September 18 – September 26, 2018
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She was the pastor’s wife. After working a long work day and then attending the Wednesday night session at her church, a session in which I’d spoken about the BPFNA and our work of peacemaking, she was giving me a ride to the next town. Along the way, she told me about her job teaching in an inner-city school. It was clear as she spoke that she had a deep passion for her work and a deep love for the children she taught. Though she was quite modest, as she spoke about the challenges of their lives and the ways she tried to address those challenges even while teaching the children to read and write and add, I could tell that she was an amazing educator. It was clear that she put in extra hours and her own resources and regularly went well beyond the call of duty. I could imagine that she was the type of teacher her students would remember years later. And yet as we pulled into the driveway of the house where I was to spend the night, she said sadly, “And that’s why I don’t have time to do peace work.” I think I was fairly passionate in my response, telling her that there could not possibly be a better way to live a life of peace than by loving young children and teaching them to love one another. I hope that she remembers. I hope that she believed me.
Recently I asked members and friends of BPFNA ~ Bautistas por la Paz to write brief essays on their peacemaking work. I asked students, activists, teachers, parents, pastors, lay people, and retirees who work for peace in their jobs, their communities, their families, their volunteer time, and their neighborhoods in a wide (really wide!) variety of ways. Reading their responses about working with every group from middle schoolers to warring tribes has been a deep blessing, a wonderful reminder that there are as many ways to live a life of peace as there are people, that our ways of living peace change and grow as we do, and that we can act for peace in real and important ways wherever we find ourselves.
I hope that these stories are a blessing to you as they have been to me. Remember. Believe.
Click here to download Vocation of Peacemaking Volume I, a collection of the Vocation of Peacemaking stories from September 15 - October 20!
Click here to download Vocation of Peacemaking Volume II, a collection of the Vocation of Peacemaking stories from October 27-December 1!
Click here to download Vocation of Peacemaking Volume III, a collection of the Vocation of Peacemaking stories from January 12-February 2!
September 15 I September 22 I September 29 I October 6 I October 13 I October 20 I October 27 I November 3 I November 10 I November 17 I November 24 I December 1 I January 12 I January 19 I January 26 I February 2
Gimme Shelter: My Vocation as a Peacemaker
I’ve committed the 24 years of my professional life to something I fundamentally disagree with: homeless shelters. I have built, consulted on, and advocated for the construction of these buildings that are specifically designed to provide food, shelter and clothing to folks who have slipped through the cracks of our so-called communities and ended up living on the streets.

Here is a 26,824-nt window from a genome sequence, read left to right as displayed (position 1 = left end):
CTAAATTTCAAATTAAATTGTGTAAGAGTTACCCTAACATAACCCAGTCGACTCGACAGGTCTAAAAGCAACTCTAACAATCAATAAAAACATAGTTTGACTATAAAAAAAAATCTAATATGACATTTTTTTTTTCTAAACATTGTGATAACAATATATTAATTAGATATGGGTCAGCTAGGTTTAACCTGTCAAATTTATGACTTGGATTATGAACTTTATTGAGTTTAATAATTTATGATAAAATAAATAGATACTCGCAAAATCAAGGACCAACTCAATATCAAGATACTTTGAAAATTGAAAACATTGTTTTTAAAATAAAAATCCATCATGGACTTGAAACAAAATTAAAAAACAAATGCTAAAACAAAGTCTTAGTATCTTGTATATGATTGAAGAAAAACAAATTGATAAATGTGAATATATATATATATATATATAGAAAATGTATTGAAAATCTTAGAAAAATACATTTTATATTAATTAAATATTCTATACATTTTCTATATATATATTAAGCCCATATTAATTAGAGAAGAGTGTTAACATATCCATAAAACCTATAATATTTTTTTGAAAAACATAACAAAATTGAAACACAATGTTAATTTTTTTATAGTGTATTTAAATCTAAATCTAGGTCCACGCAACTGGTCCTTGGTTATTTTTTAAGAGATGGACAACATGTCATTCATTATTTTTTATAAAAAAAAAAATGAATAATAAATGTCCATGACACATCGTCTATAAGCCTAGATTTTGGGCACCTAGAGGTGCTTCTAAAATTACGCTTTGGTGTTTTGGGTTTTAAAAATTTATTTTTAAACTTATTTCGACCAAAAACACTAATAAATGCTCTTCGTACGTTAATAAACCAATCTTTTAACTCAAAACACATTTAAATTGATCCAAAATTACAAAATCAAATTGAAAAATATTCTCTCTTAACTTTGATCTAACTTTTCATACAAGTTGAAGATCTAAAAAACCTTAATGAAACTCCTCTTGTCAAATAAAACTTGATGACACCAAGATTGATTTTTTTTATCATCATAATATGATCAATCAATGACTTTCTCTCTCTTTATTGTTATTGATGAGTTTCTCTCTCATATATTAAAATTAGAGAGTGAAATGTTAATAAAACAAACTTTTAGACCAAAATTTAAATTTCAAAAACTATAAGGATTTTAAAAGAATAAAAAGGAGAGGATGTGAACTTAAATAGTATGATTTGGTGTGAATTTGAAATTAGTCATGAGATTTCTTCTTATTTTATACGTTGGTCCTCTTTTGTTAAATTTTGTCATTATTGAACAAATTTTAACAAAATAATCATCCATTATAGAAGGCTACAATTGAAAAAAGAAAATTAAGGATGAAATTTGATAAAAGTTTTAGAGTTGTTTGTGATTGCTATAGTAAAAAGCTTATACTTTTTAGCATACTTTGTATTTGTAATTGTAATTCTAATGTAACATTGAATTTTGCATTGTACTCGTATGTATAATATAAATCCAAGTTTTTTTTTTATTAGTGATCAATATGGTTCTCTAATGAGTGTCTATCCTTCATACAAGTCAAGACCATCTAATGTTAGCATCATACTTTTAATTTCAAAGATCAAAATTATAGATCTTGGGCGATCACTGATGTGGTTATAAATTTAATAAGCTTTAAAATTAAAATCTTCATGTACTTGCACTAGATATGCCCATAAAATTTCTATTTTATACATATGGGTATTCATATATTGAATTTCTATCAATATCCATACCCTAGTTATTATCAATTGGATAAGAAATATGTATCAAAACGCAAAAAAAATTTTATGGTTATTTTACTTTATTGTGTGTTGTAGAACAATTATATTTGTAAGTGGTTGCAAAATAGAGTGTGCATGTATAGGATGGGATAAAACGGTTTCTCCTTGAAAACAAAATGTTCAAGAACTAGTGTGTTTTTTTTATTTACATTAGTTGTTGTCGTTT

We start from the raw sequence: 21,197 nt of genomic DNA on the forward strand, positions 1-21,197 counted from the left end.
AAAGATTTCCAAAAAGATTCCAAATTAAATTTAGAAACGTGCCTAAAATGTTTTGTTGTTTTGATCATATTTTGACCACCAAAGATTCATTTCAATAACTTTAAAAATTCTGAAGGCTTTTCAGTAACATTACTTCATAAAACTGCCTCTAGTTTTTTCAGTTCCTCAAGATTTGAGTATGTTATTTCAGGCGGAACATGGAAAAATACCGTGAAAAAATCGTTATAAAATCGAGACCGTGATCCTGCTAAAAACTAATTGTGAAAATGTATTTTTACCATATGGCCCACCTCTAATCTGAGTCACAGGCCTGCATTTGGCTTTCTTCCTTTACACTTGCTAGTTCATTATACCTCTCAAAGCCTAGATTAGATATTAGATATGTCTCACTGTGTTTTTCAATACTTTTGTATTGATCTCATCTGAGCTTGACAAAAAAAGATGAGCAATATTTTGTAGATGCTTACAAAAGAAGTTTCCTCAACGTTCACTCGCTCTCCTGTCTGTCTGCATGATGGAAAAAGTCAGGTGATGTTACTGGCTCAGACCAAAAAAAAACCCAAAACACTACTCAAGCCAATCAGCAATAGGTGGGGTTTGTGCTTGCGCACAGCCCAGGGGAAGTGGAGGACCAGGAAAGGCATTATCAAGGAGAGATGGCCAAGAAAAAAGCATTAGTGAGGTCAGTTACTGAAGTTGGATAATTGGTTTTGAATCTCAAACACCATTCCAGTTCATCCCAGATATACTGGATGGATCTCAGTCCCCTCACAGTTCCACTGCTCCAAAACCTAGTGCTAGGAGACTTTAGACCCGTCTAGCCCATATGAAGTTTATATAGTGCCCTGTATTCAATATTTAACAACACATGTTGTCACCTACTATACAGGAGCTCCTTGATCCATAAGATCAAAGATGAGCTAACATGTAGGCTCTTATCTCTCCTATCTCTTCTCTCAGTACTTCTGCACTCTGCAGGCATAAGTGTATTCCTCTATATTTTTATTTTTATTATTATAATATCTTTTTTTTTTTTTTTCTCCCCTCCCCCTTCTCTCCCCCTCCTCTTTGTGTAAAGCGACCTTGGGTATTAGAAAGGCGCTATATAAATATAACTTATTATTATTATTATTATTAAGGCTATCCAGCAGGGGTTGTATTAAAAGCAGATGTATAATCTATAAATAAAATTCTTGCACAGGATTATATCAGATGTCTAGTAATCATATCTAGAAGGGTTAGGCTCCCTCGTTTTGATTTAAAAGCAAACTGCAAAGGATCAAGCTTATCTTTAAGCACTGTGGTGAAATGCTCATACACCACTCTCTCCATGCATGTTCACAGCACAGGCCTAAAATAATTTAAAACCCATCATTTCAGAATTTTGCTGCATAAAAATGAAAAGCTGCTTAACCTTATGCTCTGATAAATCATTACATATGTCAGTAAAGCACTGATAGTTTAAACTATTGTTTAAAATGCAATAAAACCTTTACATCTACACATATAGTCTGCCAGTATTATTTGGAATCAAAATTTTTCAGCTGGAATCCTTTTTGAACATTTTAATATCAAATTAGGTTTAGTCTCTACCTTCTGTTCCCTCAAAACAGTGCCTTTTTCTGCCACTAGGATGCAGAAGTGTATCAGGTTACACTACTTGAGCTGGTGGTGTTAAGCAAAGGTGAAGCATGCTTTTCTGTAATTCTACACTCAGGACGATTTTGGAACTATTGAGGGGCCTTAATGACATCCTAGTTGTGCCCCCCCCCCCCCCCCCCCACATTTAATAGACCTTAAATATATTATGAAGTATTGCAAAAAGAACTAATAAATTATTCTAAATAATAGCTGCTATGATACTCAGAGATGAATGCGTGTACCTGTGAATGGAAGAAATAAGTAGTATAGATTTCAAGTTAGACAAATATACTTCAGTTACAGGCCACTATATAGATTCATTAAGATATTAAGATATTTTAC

But the fact is, these places should not exist. If we citizens, if we people of faith, actually took seriously our commitment to loving our neighbours as ourselves, we wouldn’t have the constant, steady stream of humanity flowing out of our neighbourhoods and into shelters. But the reality is we have no idea of what it actually means to truly love our neighbours, and as a result we do need shelters for folks who have no other place to go.
Communicating “Peace”: My Vocation as a Peacemaker
When my father, Rev. Peter Sanborn, was actively serving as a pastor, his lifelong vocation, he always signed off letters and cards, “Peter, minister and friend.” He died a few years ago, and I was struck by how many people wrote, “We’re so sorry about the death of your father, our minister and friend.”
Clearly his words influenced how people understood him and the nature of his ministry. Thus, when I became a pastor myself, I gave careful thought to how I wanted to sign my own communications. “God bless you”? Nah. “In Christ”? Nope. The answer came to me suddenly: “Peace, Jennifer.”
The Bright Brilliance of Middle Schoolers
It was snowy on the way to the hospital. We were bringing a group of about 25 middle schoolers to Christ Hospital, on the far south side of Chicago, to hear from staff at Ceasefire, the local chapter of Cure Violence. Ceasefire is a great organization that places trained “Interrupters” in neighborhoods and emergency rooms, making sure that one incident of violence does not lead to others.
The youth we were bringing to meet with them weren’t inner-city young people. I work for a suburban Lutheran congregation, and the other non-profits we visited that day were our standard places: the local animal shelter, the local food pantry.
Bible Stories, Kids and Peacemaking: My Vocation as a Peacemaker
by Tama Ward Balisky
Few things are more caricatured in the church than Sunday School pageants. I spend a lot of time working against pre-conceptions in explaining my work as artistic director of Sacred Canopy, a grassroots performing arts organization mandated to stage biblical narratives. Yes, we do work in a church context and yes, we do tell Bible stories but that is where the similarities with the Sunday School pageant of old ends.
Most of our storytelling is done through music, dance, physical movement and large set concepts. What’s more we rarely mention God. We dig deep into the human dimension of the stories and let “the God element” catch the audience off guard when they least expect it. We consider the whole sanctuary an extension of our stage space and the congregation an extension of the Story. The tagline to a Sacred Canopy production is “Where my story and God’s Story meet.”